St. John’s College in Annapolis has long disdained the rankings game. The liberal arts school, which focuses on the great works of Western civilization, was known for not responding to requests from U.S. News & World Report for information that the magazine uses to sort the nation’s colleges.
U.S. News ranked the college anyway, listing it at 123rd among national liberal arts colleges a year ago. This year, St. John’s sent in some data. Lo and behold, its ranking rose — soaring 67 places, to 56th — as U.S. Newspublished the 30th edition of its rankings Tuesday. It was the largest ranking spike among liberal arts colleges that placed in the top 150 in both years.
Christopher B. Nelson, president of the 500-student school in Annapolis, said St. John’s decided to send U.S. News a statistical profile in response to parents who wanted assurance that information they were finding in the magazine about the school’s finances, class size and other aspects was accurate. Nelson said Monday he still opposes the rankings, noting that his school’s sudden rise on the list ought to raise questions. Read the whole article.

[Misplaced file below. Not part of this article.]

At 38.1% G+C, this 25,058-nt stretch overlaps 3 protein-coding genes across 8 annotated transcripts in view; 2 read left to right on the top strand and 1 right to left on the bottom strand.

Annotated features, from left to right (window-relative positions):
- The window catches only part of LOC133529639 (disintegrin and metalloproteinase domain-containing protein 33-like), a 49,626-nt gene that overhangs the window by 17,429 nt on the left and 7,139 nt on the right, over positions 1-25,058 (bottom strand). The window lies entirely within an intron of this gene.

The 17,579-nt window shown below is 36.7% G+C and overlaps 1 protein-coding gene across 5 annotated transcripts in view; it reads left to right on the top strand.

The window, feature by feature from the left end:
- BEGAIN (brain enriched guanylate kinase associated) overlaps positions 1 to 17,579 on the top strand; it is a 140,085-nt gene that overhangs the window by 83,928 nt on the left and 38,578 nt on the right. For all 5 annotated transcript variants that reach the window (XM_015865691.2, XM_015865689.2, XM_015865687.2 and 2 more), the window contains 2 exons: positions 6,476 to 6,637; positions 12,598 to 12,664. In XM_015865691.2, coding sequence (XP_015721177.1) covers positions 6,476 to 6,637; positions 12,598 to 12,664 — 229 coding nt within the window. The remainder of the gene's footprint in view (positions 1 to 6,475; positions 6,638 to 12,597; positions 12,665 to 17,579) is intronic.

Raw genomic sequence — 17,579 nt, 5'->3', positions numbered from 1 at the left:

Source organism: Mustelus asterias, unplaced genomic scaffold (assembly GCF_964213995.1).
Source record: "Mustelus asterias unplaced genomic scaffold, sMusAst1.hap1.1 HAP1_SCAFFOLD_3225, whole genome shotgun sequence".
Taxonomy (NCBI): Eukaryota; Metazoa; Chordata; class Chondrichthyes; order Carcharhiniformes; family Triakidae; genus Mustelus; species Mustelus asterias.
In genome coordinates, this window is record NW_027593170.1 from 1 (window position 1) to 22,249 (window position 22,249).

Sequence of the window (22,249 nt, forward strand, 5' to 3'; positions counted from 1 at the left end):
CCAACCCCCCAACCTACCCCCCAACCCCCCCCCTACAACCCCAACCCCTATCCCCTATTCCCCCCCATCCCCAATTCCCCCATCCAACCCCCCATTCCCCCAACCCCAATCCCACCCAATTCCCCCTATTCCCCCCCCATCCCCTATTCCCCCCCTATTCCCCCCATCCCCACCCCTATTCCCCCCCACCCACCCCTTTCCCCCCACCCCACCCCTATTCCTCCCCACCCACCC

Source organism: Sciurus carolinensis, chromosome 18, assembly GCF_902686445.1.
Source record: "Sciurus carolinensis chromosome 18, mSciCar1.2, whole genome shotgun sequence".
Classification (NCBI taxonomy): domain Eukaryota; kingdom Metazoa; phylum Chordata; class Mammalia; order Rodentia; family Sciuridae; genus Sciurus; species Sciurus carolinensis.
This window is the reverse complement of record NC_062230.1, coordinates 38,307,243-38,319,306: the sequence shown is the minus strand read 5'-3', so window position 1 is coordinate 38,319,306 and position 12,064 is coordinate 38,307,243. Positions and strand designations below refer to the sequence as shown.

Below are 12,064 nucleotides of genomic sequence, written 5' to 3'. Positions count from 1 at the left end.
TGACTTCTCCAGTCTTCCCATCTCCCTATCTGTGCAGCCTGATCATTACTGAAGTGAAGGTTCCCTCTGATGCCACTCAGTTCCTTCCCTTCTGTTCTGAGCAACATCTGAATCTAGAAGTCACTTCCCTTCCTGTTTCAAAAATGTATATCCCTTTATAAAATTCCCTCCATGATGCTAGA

This article was originally published on The Washington Post website.